Example 1: If you are served Wednesday, November 9, 2022, count twenty days. Twenty days from November 9, 2022, is Tuesday, November 29, 2022. Then you go to the following Monday, which is December 5, 2022. Your answer deadline would be Monday, December 5, 2022. 

Example 2: If you are served on Tuesday, November 15, 2022 you would count twenty days. Twenty days from Tuesday, November 15, 2022 is Monday, December 5, 2022. Then you go to the following Monday, which is December 12, 2022. Your answer deadline would be Monday, December 12, 2022.  

Example 3: If you are served Friday, December 23, 2022, you would count twenty days. Twenty days from Friday, December 23, 2022, is Thursday, January 12, 2023. Then you go to the following Monday, which is January 16, 2022. Monday, January 16, 2023 is a holiday, so the deadline is the next day that the courts are open. Your answer deadline would be Tuesday, January 17, 2023.  

You may also want to file a counter-petition for modification with your answer. Only file a counter-petition if you want to make changes to the existing order. You will need to pay a fee to file a counter-petition.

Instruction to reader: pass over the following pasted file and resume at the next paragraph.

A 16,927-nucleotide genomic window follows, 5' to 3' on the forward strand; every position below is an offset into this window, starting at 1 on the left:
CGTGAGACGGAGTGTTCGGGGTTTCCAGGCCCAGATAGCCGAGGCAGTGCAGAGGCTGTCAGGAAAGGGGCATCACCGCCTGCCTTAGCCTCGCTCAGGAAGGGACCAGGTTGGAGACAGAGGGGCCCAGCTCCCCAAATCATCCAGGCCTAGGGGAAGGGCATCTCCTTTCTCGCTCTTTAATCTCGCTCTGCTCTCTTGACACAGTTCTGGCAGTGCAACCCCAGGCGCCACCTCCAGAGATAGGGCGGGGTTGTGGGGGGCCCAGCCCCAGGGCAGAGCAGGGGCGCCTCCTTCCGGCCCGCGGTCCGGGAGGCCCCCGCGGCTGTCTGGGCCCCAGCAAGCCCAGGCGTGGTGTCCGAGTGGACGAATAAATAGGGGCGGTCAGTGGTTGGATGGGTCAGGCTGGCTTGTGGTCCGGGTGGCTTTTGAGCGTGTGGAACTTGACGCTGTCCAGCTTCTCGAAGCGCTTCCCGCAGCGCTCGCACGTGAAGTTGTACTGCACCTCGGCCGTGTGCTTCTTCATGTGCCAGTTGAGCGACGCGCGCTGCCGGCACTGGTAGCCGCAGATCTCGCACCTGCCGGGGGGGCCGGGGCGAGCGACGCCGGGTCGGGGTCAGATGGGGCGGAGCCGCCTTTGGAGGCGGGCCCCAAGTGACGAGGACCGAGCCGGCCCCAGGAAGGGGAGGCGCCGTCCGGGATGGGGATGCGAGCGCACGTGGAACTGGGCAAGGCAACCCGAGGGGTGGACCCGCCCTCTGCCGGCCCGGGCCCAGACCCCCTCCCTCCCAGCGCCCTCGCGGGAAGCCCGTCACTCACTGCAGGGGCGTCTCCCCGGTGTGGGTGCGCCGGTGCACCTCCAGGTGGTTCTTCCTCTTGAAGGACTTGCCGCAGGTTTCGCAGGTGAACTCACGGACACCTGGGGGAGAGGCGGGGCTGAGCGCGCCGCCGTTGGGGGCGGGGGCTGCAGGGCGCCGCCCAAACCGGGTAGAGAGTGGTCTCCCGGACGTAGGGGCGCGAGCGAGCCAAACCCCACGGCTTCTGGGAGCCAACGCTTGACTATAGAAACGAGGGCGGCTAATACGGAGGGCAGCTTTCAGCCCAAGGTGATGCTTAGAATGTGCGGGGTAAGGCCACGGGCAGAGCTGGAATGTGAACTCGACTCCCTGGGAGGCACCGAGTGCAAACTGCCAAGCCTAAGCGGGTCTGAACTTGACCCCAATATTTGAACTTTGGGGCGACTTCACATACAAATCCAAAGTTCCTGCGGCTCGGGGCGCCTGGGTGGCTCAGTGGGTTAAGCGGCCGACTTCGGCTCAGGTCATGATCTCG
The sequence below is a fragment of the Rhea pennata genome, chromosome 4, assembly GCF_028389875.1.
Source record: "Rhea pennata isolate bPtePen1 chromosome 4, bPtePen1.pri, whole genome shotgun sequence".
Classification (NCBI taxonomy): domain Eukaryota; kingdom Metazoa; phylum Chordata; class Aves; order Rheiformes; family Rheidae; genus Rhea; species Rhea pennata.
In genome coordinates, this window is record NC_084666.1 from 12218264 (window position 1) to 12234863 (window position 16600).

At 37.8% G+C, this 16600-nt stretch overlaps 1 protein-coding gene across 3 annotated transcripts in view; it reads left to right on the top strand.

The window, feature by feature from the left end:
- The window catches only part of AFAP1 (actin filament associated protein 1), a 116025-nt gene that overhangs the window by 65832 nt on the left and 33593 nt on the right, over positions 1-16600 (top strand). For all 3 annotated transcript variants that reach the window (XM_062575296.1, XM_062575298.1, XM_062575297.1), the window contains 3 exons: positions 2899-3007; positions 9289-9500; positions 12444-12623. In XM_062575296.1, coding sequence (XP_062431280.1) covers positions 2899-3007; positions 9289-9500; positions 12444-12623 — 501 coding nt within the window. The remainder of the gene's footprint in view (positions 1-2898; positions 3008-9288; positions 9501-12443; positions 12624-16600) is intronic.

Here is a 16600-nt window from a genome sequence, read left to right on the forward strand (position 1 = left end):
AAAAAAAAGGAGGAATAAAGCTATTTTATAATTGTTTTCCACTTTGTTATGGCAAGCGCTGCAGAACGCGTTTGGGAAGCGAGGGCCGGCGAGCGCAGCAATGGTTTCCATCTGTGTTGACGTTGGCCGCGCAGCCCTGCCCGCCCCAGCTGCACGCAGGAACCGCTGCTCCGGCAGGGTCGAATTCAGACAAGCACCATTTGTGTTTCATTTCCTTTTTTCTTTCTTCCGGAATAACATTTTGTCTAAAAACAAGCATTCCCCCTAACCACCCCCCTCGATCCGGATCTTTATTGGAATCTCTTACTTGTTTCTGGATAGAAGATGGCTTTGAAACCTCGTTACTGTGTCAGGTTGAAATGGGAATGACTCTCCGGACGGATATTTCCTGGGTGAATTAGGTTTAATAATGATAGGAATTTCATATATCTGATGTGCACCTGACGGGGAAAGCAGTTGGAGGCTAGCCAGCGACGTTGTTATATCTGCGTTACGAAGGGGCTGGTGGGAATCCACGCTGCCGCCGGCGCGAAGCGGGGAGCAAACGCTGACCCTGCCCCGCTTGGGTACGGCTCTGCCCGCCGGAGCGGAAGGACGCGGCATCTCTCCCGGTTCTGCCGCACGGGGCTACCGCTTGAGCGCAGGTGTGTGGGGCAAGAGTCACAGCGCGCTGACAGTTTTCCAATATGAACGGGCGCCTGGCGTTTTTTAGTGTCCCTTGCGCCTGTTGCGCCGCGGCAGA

You can use the guide I need to respond to a modification case for answer and counter-petition forms.

What do I do if I agree with the modification?  

If you agree with the modification and want to participate in the modification case, file an answer by the deadline. Filing an answer is free. 

To calculate the answer deadline for your answer, do the following: 

  • Find the date you were served on the calendar.  

  • Count 20 days (including weekends and holidays)  

  • 10 a.m. on the following Monday is the deadline. 

If the 20th day is a Monday, the following Monday will be the deadline. If the courts are closed on the day your answer is due, then your answer is due the next day the courts are open. 

Example 1: You are served Wednesday, November 9, 2022. Count twenty days. Twenty days from November 9, 2022, is Tuesday, November 29, 2022. Go to the following Monday, which is December 5, 2022. Your answer deadline would be Monday, December 5, 2022. 

Example 2: You are served on Tuesday, November 15, 2022. Count twenty days. Twenty days from Tuesday, November 15, 2022, is Monday, December 5, 2022. Go to the following Monday, which is December 12, 2022. Your answer deadline would be Monday, December 12, 2022.  

Example 3: You are served Friday, December 23, 2022. Count twenty days. Twenty days from Friday, December 23, 2022, is Thursday, January 12, 2023. Go to the following Monday, which is January 16, 2023. Monday, January 16, 2023, is a holiday, so the deadline is the next day that the courts are open. Your answer deadline would be Tuesday, January 17, 2023.  

If all parties agree to the modification, then all parties will need to sign an agreed Order Modifying the Parent-Child Relationship.